Two biographies of Baldassare d'Este have been published by the National Gallery of Art in the systematic catalogues of its collection. Both are given here.
By Joseph Manca, in Italian Paintings of the Fifteenth Century, published 2003:
Baldassare d'Este, who was probably an illegitimate son of the Ferrarese ruler Niccolò III d'Este, was born in Reggio Emilia in 1432. It is not known where he received his artistic education, but he is first documented in 1461 at the court in Milan, where he was at work on portraits of Galeazzo Maria Sforza and his wife. In 1469 Galeazzo allowed Baldassare to work for Borso d'Este in Ferrara, where for the next five years he shared the limelight at the Estense court with Cosmè Tura.
Baldassare specialized in portraiture, recording the features of the Este rulers and their dependents in paintings and medals. His skill led to the unusual commission in 1472 to retouch thirty-six portraits of Borso and to repaint other heads and busts of courtiers in the Hall of the Months frescoes in the Palazzo Schifanoia (finished by spring of 1470). Baldassare also painted religious works, including fresco scenes from the life of Saint Ambrose in the church of San Domenico (1472). Baldassare's middle years are poorly documented, and there is doubt about the extent of his artistic activity in the later 1470s and 1480s, when he is recorded as a military captain in Reggio Emilia; however it seems that by the late 1490s he was again working in Ferrara, where he produced several paintings before his death, which occurred by 1510.
There are only a few surviving secure works by Baldassare, most of them portraits. The Portrait of Tito Strozzi (Vittorio Cini collection, Venice) is signed and dated, somewhat illegibly, to 1493 (or possibly 1499). Some sections of a mural decoration from c. 1500 contain a partly legible inscription that can be read as his signature; these fragments--representing donor portraits, architectural details, and what remains of a Stigmatization of Saint Francis--were originally in the Oratoria della Consolazione in Ferrara, and are now in the Pinacoteca Nazionale there. There are three signed medals of 1472 with portraits of Duke Ercole I d'Este. Of the many portraits and religious paintings attributed to him, the most plausible are a Portrait of Borso d'Este (Castello Sforzesco, Milan), miniature portraits of Borso and Ercole I d'Este (Genealogia Estense, Biblioteca Estense, Modena), and the Portrait of Francesco II Gonzaga in Washington. Baldassare's style, to judge from the certain works and from comments by contemporaries, was skillfully naturalistic; his works were elegant and delicate heirs to the International Gothic style, as opposed to the heroic portrait style that flourished in some parts of Italy in the later quattrocento. His medals, in particular, are refined and lyrical, recalling Pisanello. The flattering naturalism of Baldassare's portraits brought him favor in aristocratic circles in late quattrocento North Italy.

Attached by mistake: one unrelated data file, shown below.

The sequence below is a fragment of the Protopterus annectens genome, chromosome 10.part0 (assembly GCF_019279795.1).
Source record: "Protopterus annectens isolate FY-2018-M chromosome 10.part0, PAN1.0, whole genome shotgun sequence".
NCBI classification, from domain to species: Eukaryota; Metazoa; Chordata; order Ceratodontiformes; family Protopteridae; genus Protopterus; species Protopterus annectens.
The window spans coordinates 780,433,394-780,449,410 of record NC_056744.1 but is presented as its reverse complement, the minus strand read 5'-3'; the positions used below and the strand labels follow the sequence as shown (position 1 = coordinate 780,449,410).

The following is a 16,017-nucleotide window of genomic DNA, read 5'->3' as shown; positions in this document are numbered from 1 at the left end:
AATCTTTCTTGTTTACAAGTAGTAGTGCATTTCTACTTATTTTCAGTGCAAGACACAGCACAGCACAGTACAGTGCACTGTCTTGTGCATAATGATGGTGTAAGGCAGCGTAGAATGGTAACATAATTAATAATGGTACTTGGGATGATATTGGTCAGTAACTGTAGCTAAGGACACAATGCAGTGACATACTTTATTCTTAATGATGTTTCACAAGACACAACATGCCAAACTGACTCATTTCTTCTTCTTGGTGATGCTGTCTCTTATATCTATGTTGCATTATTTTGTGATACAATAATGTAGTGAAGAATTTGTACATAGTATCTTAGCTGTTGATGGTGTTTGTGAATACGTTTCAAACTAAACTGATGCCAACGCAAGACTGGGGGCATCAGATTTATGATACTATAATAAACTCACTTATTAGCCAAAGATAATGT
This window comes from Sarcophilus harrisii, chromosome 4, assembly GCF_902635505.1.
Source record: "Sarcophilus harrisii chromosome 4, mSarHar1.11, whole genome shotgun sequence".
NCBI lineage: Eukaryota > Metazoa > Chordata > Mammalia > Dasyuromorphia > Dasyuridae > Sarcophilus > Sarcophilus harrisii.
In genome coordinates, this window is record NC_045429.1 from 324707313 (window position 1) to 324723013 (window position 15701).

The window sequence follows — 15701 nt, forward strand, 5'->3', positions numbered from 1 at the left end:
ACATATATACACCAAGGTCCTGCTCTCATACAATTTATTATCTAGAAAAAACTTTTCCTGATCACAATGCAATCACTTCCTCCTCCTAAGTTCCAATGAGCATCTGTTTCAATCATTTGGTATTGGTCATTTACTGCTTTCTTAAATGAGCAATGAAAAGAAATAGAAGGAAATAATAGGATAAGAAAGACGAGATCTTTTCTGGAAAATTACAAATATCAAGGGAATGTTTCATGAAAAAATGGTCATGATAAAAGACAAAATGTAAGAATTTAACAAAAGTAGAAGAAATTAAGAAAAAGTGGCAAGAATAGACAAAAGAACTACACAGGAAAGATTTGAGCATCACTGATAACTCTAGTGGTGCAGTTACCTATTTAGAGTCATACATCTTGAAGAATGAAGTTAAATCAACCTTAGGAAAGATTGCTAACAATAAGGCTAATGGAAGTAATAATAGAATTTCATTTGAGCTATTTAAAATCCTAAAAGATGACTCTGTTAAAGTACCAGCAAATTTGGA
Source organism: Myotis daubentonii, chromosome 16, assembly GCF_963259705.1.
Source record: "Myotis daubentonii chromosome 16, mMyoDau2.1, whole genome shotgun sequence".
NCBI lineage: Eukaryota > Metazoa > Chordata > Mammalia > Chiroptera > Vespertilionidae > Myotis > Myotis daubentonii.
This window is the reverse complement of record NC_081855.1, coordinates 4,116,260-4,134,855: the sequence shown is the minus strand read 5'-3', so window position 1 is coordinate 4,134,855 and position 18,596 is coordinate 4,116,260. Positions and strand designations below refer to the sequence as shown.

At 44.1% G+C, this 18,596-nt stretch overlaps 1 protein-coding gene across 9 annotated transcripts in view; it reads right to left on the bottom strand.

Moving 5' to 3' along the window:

Longhi, followed by some later writers, identified the paintings of an anonymous Ferrarese painter christened by Longhi "Vicino da Ferrara" as the works of Baldassare d'Este, yet this suggestion is unconvincing, as the surviving works by Baldassare are more fluid and refined than the works of "Vicino," whose identity remains undetermined.
 Longhi, Officina ferrarese (1934) 1956, 48-51; (1940) 1956, 137-138; and (1940-1955) 1956, 182-184. Daniele Benati, "Per il problema di 'Vicino da Ferrara' (alias Baldassarre d'Este?)," Paragone 33, no. 393 (1982): 3-26.
By John Graham Pollard, in Renaissance Medals, published 2007:
Baldassare is believed to have been a bastard son of the Marquess Niccolò III d'Este and was born at Reggio. He was working in Milan in 1461 and was employed as a portrait painter at the castle of Pavia in 1469. That same year he moved to Ferrara, where he worked until 1474 and between 1497 and 1504. He was employed as a court painter, celebrated for his portraits and equal in status to Cosimo Tura (c. 1430-1495). Only one certain work by him has survived, a portrait of Tito V. Strozzi now at the Cini Foundation, Venice. Both of his two known medals portray Ercole d'Este, duke of Ferrara and are signed and dated 1472. Baldassare lived in Este territory until after 1506, the likely time period of his death.
 Eduardo Arslan, "Baldassarre d'Este," in Dizionario Biografico degli italiani, vols. in progress, 5(1963): 444, repeats the suggestion of Baldassare being a bastard son of Niccolò III d'Este; Eberhard Ruhmer, "Baldassare d'Este--ein Problem und seine warscheinlichste Lösung," Pantheon 25 (1967): 250-258, expresses his doubts on the point. Kristen Lippincott, "Baldassare d'Este," in Dictionary of Art, Ed. Jane Turner, 34 vols., London and New York, 1996: 3:93, mentions a document of 1489 in which he is recorded as the illegitimate son of Niccolò III.
Venturi, Adolfo. "Baldassare Estense." In Thieme-Becker 1907-1950, 2:387-389.
Cook, Herbert. "Further Light on Baldassare d'Este." The Burlington Magazine 27 (June 1915): 98-104.
Longhi, Roberto. Officina ferrarese (1934), seguíta dagli Ampliamenti (1940) e dai Nuovi ampliamenti (1940-1955). Florence, 1956: 48-51, 137-138, 182-184.